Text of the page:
The French government is throwing its muscle behind a mission to fight illegal downloading.

Newly-elected President Sarkozy ordered the initiative in early August as part of a global plan to "save the music industry" and support the legal online business for music and movies.

Plans were detailed in a press conference held yesterday in Paris, hosted by French minister of economy Christine Lagarde, minister of culture Christine Albanel and Denis Olivennes, CEO of French leading entertainment retailer FNAC, who has been appointed to head the mission.

"We need to act against the theft of creative works before it is too late", asserted Albanel, noting that a billion music and movie files were illegally shared in France in 2006.

Olivennes has called upon support from three high-level consultants in economist Olivier Bomsel, telecom expert Pascal Faure and Internet rights expert Isabelle Falque-Perrotin.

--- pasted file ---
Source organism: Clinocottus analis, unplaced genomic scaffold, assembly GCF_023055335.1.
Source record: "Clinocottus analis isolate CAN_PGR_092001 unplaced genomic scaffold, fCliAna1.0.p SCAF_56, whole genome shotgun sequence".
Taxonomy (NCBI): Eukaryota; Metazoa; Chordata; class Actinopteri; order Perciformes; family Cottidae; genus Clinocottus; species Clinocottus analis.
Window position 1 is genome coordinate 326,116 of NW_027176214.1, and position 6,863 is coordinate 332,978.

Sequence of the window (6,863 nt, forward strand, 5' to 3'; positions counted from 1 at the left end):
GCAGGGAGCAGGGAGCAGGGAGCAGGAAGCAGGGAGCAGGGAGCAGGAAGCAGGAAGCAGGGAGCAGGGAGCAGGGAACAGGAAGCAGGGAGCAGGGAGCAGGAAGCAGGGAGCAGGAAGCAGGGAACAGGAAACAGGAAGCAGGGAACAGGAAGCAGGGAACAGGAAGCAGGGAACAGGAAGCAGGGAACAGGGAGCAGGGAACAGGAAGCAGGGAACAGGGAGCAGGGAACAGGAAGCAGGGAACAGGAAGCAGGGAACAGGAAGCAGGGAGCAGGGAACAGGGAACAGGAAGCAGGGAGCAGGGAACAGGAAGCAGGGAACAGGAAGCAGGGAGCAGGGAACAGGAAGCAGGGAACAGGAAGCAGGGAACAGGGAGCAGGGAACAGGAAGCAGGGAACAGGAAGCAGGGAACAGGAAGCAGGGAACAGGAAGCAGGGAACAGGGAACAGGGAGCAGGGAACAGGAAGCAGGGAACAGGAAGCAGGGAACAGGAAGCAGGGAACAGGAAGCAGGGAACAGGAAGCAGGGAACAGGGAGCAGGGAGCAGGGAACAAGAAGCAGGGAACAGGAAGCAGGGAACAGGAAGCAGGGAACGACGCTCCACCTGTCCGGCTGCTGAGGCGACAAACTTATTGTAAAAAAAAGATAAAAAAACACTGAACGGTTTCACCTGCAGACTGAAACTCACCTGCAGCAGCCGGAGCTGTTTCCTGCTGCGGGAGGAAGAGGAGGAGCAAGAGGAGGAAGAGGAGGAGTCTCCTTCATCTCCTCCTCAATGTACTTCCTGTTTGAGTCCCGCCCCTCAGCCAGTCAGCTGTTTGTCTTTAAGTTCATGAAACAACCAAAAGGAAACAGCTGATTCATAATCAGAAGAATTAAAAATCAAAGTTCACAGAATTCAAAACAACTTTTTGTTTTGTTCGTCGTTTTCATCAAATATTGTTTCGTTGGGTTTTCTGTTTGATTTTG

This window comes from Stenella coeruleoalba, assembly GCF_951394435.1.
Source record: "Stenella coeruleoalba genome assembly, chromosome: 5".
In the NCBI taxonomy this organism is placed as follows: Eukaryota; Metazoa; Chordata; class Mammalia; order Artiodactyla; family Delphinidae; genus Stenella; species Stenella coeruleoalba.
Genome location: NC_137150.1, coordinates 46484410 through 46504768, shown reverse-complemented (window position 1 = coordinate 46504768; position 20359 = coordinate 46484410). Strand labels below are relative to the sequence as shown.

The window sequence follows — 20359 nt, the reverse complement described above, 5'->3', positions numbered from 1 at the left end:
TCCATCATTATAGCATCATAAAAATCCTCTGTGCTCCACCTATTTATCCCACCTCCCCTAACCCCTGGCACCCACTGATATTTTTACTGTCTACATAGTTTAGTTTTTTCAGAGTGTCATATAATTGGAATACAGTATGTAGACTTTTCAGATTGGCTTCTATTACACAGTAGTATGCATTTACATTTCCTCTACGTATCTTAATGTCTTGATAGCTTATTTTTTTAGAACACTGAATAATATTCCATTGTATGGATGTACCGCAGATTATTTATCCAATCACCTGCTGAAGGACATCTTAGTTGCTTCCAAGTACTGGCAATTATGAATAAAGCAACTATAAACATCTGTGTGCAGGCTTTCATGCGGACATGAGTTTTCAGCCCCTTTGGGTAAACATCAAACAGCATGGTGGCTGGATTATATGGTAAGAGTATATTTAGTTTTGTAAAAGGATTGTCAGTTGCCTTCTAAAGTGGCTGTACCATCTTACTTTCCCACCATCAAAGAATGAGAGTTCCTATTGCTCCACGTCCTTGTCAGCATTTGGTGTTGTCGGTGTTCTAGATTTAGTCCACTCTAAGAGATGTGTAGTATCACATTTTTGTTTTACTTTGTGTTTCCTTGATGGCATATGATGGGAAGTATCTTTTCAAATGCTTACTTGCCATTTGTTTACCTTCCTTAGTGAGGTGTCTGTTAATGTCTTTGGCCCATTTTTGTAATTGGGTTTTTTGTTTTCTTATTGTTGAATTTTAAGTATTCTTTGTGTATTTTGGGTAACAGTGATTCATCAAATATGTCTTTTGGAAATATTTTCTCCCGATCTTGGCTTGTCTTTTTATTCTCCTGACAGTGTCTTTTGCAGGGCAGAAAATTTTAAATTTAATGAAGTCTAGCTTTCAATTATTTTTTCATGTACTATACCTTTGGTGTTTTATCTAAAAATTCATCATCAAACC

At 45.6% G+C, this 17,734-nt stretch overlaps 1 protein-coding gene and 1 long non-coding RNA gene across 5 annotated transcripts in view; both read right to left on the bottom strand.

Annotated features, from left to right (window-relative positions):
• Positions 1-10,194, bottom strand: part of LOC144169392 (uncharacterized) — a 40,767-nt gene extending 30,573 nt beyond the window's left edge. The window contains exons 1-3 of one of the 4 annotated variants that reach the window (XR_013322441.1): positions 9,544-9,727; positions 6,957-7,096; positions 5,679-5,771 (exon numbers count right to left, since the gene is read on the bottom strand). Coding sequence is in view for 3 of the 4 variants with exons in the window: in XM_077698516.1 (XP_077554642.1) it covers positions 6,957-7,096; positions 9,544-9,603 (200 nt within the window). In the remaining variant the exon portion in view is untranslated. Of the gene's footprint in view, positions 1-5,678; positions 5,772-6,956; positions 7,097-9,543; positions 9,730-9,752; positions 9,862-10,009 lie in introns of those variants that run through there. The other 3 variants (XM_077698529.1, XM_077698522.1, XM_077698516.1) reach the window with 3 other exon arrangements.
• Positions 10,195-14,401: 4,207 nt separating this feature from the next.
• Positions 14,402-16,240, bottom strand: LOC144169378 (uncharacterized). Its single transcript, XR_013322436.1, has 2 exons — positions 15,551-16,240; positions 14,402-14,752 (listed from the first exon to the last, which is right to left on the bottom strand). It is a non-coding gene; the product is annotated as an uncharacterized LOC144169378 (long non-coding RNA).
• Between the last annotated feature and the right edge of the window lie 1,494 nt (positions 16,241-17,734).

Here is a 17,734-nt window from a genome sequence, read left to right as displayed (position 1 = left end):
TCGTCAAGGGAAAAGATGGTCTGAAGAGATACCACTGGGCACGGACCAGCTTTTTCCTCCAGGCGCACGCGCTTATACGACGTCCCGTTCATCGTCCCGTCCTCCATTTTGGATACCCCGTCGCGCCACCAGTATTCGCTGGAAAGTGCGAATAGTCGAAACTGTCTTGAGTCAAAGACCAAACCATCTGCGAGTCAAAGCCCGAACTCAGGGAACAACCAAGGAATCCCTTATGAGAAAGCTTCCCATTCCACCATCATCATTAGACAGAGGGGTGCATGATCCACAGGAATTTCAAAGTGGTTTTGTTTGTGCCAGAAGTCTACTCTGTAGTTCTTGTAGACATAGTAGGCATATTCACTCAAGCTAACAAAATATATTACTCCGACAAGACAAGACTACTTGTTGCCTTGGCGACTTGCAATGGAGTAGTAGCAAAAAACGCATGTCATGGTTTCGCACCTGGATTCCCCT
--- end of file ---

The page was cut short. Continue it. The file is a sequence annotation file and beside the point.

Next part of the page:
Olivennes said he intended to gather entertainment producers and copyright holders plus Internet access providers, with the aim to present a series of proposals by mid-November.

"The goal is not to discover one universal solution, but to find some practical measures that will allow significant progress [on the growth of a legal digital market]."

In accordance with Sarkozy's wish, Olivennes will work along three lines: fighting against piracy, helping drive growth of a diversified legal offer, and allowing the industry to adapt its structures and economic models.

While the French government has already initiated similar actions to support the music digital market, Olivennes said current circumstances were favorable "as people's minds have changed."

Albanel stated that the contentious concept of global license, which had been intensely debated in France during the vote of the copyright law in 2006, was not under discussion. "The global license was considered dangerous and ineffective," she said. "Our starting point is that piracy is just unacceptable."

The French recorded music market has lost almost 40% in value between 2002 and 2006, according to labels body SNEP. The digital market -- including ringtones -- dropped 2.3% in value year-on-year in Q1 2007, and now accounts for 6.4% of the recorded music market.